Little girls, on the edge
by little red pen
I don’t know you, readers. I don’t know whether you want these stories, these ramblings, these slivers of an editor’s life. So this is for the maybe-not-even-real ones who do. This is for the one, or none, or some of you who think about those ladies in Southland, my grandmother and my great-aunt, and wonder how they are, how the story is spinning.
Well, it’s hard. The story is spinning slower and slower, and one day soon it will stop. Granny got a chest infection, and we thought she would die. I stayed with her for six days, sitting with her sister, Nan, holding hands, helping Granny to drink, washing her face. Nan and I talked and talked, just quietly, no rush, letting the old family stories play. It was a good time — sad and scary and lonely, but comforting too.
And we had some funny moments. Nan was talking about moving into the resthome, how she’s finding it, what she’d like to work on. She said, “I don’t know about being in here. I just feel like it’s moving me into an age bracket that I’m not quite ready to join.” She’s 99. And it’s true.
Then after three or four days of barely talking, of tiny responses, of looking on the very edge of life, Granny started to look more alert. A nurse was asking her about dinner, suggesting eggs, soup, vegetables. All Granny’s food is soft; her teeth aren’t up to chewing. “What would you like?” the nurse said, leaning over her, talking loud. Granny opened her eyes, looked straight at the nurse, and said (tartly), “Steak.” Point to you, Granny.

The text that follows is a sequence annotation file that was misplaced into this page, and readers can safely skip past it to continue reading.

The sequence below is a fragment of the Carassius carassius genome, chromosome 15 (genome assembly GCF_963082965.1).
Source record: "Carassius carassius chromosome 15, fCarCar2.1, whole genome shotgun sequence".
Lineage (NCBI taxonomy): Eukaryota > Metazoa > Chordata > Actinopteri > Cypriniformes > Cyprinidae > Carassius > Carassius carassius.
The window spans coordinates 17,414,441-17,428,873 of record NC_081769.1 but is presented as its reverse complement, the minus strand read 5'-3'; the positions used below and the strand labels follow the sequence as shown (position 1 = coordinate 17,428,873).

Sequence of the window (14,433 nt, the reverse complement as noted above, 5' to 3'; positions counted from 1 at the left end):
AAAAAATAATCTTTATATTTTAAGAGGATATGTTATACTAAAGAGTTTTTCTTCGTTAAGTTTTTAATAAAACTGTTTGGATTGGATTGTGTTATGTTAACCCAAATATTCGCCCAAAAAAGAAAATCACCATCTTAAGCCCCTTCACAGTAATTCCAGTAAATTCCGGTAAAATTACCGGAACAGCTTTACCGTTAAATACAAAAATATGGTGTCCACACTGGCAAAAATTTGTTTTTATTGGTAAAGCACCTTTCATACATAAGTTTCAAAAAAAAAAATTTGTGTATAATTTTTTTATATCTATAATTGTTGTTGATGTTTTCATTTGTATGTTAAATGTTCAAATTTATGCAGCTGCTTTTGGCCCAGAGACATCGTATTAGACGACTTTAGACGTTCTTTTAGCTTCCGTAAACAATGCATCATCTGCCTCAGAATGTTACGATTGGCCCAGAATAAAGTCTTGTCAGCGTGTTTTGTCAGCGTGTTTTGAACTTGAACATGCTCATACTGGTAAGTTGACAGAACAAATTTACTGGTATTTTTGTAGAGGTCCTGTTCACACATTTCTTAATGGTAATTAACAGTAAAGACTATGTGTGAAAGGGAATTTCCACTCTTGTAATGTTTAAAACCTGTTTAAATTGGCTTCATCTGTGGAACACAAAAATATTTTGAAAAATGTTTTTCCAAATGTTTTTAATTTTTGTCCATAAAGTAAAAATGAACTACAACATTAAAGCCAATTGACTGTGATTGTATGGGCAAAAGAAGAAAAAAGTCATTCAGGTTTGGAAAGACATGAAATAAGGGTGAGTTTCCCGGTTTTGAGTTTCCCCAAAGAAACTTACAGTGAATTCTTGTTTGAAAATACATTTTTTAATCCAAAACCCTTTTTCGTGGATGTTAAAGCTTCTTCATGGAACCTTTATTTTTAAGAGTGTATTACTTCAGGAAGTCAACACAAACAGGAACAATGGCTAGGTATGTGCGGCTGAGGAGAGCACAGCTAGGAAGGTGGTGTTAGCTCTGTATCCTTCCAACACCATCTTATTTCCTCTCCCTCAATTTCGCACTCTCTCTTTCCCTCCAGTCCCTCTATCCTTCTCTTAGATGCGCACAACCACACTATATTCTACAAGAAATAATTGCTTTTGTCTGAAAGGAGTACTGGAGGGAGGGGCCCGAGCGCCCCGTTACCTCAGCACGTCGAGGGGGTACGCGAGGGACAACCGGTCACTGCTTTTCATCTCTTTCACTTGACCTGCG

So that was a few weeks ago, and we know that Granny will slowly get more frail, and then maybe there’ll be another infection, and then she might not rally.
But now Nan is sick. A chest infection too. My sister and I went down yesterday, sat with them both, tried to pretend it would all be okay. But I’m scared this time, listening for the phone call, planning to go down again at the weekend. I asked the head nurse what she thought, how the story might go. She didn’t really know, of course, none of us do, apart from the inevitability of two ladies in their late 90s, with bodies that must be tough as steel, but that can’t withstand everything, for ever.
“They’re like two little girls,” she said, “standing on the edge of a pool, holding hands, wondering which of them will jump first.” How I wish they didn’t have to make that jump.